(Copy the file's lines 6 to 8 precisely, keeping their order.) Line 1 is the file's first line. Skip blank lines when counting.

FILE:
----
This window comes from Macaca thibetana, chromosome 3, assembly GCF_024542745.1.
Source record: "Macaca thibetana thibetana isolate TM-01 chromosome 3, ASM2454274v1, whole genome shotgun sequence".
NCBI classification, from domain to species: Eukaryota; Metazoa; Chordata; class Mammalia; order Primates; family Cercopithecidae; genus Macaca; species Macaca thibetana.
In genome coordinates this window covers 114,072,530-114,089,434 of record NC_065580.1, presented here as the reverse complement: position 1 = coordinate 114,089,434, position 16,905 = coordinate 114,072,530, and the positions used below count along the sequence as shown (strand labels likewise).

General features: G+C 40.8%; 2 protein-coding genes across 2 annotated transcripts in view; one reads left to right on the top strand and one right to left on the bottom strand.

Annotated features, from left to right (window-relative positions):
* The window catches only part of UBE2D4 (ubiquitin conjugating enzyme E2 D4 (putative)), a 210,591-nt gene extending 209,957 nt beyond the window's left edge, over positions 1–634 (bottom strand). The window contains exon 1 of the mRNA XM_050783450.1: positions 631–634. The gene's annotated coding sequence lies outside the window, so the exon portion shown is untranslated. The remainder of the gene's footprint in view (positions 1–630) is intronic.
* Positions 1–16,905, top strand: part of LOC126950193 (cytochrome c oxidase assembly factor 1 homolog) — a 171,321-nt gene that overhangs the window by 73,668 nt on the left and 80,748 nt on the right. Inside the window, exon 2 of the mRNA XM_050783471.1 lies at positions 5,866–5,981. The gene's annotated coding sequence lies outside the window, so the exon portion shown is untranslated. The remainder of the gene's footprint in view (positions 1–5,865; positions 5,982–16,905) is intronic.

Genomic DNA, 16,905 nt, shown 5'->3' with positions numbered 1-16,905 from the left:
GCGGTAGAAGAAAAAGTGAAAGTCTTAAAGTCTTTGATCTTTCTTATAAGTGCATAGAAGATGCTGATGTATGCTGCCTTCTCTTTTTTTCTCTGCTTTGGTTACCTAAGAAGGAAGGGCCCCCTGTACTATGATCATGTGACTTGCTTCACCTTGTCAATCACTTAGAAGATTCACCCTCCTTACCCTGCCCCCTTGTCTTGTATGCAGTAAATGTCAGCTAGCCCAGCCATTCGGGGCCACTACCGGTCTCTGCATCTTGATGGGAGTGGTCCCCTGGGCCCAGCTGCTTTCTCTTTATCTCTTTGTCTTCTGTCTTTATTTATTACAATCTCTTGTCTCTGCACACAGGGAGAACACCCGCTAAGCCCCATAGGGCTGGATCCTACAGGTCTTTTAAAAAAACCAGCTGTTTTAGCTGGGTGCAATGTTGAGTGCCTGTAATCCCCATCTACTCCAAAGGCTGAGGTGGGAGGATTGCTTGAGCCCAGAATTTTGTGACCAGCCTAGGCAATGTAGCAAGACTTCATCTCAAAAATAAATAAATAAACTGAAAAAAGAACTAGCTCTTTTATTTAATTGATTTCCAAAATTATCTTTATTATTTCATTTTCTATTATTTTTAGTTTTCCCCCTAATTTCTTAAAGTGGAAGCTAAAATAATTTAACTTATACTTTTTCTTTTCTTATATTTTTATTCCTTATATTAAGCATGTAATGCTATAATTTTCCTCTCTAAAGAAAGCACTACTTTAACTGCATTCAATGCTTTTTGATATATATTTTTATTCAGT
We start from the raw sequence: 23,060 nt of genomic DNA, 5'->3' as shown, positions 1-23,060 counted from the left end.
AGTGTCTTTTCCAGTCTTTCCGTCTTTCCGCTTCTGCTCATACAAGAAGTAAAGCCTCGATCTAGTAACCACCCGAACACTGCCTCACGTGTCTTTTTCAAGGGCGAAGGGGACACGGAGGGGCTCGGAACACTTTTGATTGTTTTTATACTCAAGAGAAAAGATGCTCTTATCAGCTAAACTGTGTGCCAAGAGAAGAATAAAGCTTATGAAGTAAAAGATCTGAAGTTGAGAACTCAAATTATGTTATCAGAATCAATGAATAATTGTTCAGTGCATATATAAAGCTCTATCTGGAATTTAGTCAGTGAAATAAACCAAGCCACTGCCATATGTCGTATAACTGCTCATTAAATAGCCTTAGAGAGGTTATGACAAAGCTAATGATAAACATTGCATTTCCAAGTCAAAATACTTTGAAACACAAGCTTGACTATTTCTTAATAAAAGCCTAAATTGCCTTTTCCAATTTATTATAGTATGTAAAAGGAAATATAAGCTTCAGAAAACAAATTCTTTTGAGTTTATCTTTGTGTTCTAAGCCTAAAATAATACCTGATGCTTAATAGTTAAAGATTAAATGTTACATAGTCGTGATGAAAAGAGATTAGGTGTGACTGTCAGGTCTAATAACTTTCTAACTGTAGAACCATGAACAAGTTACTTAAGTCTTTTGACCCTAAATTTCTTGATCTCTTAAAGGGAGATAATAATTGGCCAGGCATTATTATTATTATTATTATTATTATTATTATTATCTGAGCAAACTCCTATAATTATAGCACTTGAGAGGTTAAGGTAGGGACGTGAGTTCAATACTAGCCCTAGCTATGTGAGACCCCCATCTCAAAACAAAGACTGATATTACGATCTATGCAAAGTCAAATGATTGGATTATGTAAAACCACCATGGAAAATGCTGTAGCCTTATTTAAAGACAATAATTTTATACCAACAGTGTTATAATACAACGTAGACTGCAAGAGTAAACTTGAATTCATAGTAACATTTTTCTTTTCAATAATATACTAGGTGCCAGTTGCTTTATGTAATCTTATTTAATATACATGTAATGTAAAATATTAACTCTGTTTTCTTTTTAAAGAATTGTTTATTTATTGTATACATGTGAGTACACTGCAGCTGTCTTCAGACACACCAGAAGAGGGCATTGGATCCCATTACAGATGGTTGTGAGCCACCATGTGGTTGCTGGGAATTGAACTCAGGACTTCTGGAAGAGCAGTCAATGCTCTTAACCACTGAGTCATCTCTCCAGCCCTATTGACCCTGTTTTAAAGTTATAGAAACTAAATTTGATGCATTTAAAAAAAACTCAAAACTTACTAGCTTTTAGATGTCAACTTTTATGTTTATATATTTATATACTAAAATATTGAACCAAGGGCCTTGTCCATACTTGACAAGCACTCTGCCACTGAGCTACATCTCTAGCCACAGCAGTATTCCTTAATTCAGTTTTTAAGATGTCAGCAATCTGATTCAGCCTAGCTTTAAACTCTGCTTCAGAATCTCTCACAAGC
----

Annotated features, from left to right (window-relative positions):
* The window catches only part of UBE2D4 (ubiquitin conjugating enzyme E2 D4 (putative)), a 210,591-nt gene extending 209,957 nt beyond the window's left edge, over positions 1–634 (bottom strand). The window contains exon 1 of the mRNA XM_050783450.1: positions 631–634. The gene's annotated coding sequence lies outside the window, so the exon portion shown is untranslated. The remainder of the gene's footprint in view (positions 1–630) is intronic.
* Positions 1–16,905, top strand: part of LOC126950193 (cytochrome c oxidase assembly factor 1 homolog) — a 171,321-nt gene that overhangs the window by 73,668 nt on the left and 80,748 nt on the right. Inside the window, exon 2 of the mRNA XM_050783471.1 lies at positions 5,866–5,981. The gene's annotated coding sequence lies outside the window, so the exon portion shown is untranslated. The remainder of the gene's footprint in view (positions 1–5,865; positions 5,982–16,905) is intronic.